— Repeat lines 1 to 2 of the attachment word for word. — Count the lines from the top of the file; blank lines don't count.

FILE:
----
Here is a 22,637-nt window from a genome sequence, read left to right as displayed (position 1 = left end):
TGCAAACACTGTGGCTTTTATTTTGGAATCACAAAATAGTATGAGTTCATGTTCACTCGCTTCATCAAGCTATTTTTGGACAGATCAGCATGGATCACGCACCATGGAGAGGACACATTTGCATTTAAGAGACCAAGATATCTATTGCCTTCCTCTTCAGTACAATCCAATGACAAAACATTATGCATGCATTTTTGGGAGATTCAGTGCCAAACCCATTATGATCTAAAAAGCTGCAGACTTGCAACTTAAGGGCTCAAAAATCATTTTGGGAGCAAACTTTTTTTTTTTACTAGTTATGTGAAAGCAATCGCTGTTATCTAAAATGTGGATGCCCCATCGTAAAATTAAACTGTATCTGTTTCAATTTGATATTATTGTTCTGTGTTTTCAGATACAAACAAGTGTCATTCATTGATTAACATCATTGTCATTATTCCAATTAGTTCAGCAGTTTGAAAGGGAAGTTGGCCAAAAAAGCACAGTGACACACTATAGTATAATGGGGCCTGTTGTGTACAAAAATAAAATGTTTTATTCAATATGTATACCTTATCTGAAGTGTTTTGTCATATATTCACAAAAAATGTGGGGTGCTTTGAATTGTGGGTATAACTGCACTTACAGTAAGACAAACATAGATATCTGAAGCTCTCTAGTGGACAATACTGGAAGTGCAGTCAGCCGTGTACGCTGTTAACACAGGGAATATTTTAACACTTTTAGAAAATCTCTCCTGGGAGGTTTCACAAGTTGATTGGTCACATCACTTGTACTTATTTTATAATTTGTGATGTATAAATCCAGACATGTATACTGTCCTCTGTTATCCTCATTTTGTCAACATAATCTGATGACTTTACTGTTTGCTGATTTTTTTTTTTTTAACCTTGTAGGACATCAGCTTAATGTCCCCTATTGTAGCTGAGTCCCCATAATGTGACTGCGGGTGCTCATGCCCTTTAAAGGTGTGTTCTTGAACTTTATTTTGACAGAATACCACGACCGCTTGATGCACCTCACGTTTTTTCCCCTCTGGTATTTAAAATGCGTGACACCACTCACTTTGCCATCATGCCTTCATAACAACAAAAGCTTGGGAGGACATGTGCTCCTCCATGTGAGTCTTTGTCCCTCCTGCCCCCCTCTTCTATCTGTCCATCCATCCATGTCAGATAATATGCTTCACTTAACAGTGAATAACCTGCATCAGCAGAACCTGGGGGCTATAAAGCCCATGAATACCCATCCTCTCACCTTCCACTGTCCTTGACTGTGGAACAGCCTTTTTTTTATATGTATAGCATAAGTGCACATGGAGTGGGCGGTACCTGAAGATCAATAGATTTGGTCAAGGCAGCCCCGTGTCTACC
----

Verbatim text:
Here is a 22,637-nt window from a genome sequence, read left to right as displayed (position 1 = left end):
TGCAAACACTGTGGCTTTTATTTTGGAATCACAAAATAGTATGAGTTCATGTTCACTCGCTTCATCAAGCTATTTTTGGACAGATCAGCATGGATCACGCACCATGGAGAGGACACATTTGCATTTAAGAGACCAAGATATCTATTGCCTTCCTCTTCAGTACAATCCAATGACAAAACATTATGCATGCATTTTTGGGAGATTCAGTGCCAAACCCATTATGATCTAAAAAGCTGCAGACTTGCAACTTAAGGGCTCAAAAATCATTTTGGGAGCAAACTTTTTTTTTTTACTAGTTATGTGAAAGCAATCGCTGTTATCTAAAATGTGGATGCCCCATCGTAAAATTAAACTGTATCTGTTTCAATTTGATATTATTGTTCTGTGTTTTCAGATACAAACAAGTGTCATTCATTGATTAACATCATTGTCATTATTCCAATTAGTTCAGCAGTTTGAAAGGGAAGTTGGCCAAAAAAGCACAGTGACACACTATAGTATAATGGGGCCTGTTGTGTACAAAAATAAAATGTTTTATTCAATATGTATACCTTATCTGAAGTGTTTTGTCATATATTCACAAAAAATGTGGGGTGCTTTGAATTGTGGGTATAACTGCACTTACAGTAAGACAAACATAGATATCTGAAGCTCTCTAGTGGACAATACTGGAAGTGCAGTCAGCCGTGTACGCTGTTAACACAGGGAATATTTTAACACTTTTAGAAAATCTCTCCTGGGAGGTTTCACAAGTTGATTGGTCACATCACTTGTACTTATTTTATAATTTGTGATGTATAAATCCAGACATGTATACTGTCCTCTGTTATCCTCATTTTGTCAACATAATCTGATGACTTTACTGTTTGCTGATTTTTTTTTTTTTAACCTTGTAGGACATCAGCTTAATGTCCCCTATTGTAGCTGAGTCCCCATAATGTGACTGCGGGTGCTCATGCCCTTTAAAGGTGTGTTCTTGAACTTTATTTTGACAGAATACCACGACCGCTTGATGCACCTCACGTTTTTTCCCCTCTGGTATTTAAAATGCGTGACACCACTCACTTTGCCATCATGCCTTCATAACAACAAAAGCTTGGGAGGACATGTGCTCCTCCATGTGAGTCTTTGTCCCTCCTGCCCCCCTCTTCTATCTGTCCATCCATCCATGTCAGATAATATGCTTCACTTAACAGTGAATAACCTGCATCAGCAGAACCTGGGGGCTATAAAGCCCATGAATACCCATCCTCTCACCTTCCACTGTCCTTGACTGTGGAACAGCCTTTTTTTTATATGTATAGCATAAGTGCACATGGAGTGGGCGGTACCTGAAGATCAATAGATTTGGTCAAGGCAGCCCCGTGTCTACC